Johnson & Johnson is on track for its biggest one-day drop in 16 years, with shares dropping more than 10 per cent on Friday after a media report said the healthcare company knew for decades about the presence of asbestos in its baby powder.

The sharp move wiped $42.2bn from the market capitalisation of the company, one of the biggest in the world, reducing its valuation to $354.3bn.

The issue of asbestos in one of J&J’s most well-known products has already been the subject of numerous personal injury lawsuits against the company, but the most recent revelation could make it more difficult for the group to avoid liability.

Following the examination of legal documents and testimony from plaintiffs in trials, Reuters reported on Friday that “from at least 1971 to the early 2000s, the company’s raw talc and finished powders sometimes tested positive for small amounts of asbestos”. Despite this being known to employees from the executive level down, the company failed to disclose this to regulators or consumers.

J&J, in an emailed response to the Financial Times, said its baby powder was “safe and asbestos-free” and described the Reuters article as “one-sided, false and inflammatory”. The company said it would continue to defend the safety of the product.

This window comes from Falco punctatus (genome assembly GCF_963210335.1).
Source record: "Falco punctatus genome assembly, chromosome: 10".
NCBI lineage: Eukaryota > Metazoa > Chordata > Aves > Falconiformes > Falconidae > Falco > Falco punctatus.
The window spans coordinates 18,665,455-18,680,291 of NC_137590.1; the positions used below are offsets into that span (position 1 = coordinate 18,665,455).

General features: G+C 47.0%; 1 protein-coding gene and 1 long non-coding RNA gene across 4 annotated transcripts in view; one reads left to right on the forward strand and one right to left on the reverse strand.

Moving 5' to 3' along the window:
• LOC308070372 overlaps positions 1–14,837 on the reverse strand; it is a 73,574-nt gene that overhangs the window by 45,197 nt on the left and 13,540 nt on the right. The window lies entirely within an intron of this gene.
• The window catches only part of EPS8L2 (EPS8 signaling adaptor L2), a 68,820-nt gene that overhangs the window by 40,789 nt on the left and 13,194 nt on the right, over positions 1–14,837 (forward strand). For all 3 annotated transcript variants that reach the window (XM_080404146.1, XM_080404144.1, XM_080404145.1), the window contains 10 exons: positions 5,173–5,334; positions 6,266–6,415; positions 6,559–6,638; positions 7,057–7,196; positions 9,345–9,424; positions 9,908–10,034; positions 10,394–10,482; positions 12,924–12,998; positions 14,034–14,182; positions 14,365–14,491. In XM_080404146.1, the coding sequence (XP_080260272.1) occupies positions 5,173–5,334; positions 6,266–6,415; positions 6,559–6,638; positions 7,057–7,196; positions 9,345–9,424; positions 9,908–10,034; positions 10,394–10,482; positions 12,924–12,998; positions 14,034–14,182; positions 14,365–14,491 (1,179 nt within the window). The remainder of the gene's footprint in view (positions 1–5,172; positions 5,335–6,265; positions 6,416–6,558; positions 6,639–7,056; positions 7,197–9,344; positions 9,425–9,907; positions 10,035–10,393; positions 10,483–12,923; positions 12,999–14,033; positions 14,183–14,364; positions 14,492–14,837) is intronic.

Asbestos is a naturally occurring mineral that saw wide historical application in fireproofing and building insulation, but inhalation of its fibres or dust can cause serious fatal illness.

J&J shares were down 10.2 per cent just before midday on Friday, putting them on track for their biggest one-day drop since July 19, 2002. Shares had been down as much as 11.9 per cent earlier today.

The move has also seen J&J shares take out their 50-, 100- and 200-day moving averages, which are closely watched momentum levels. Until today, J&J had been one of the most resilient stocks in the S&P 500 in the wake of the tech-led sell-off that started in October.

At Thursday’s close, J&J was the seventh-biggest company in the S&P 500, with a market cap of $396bn.

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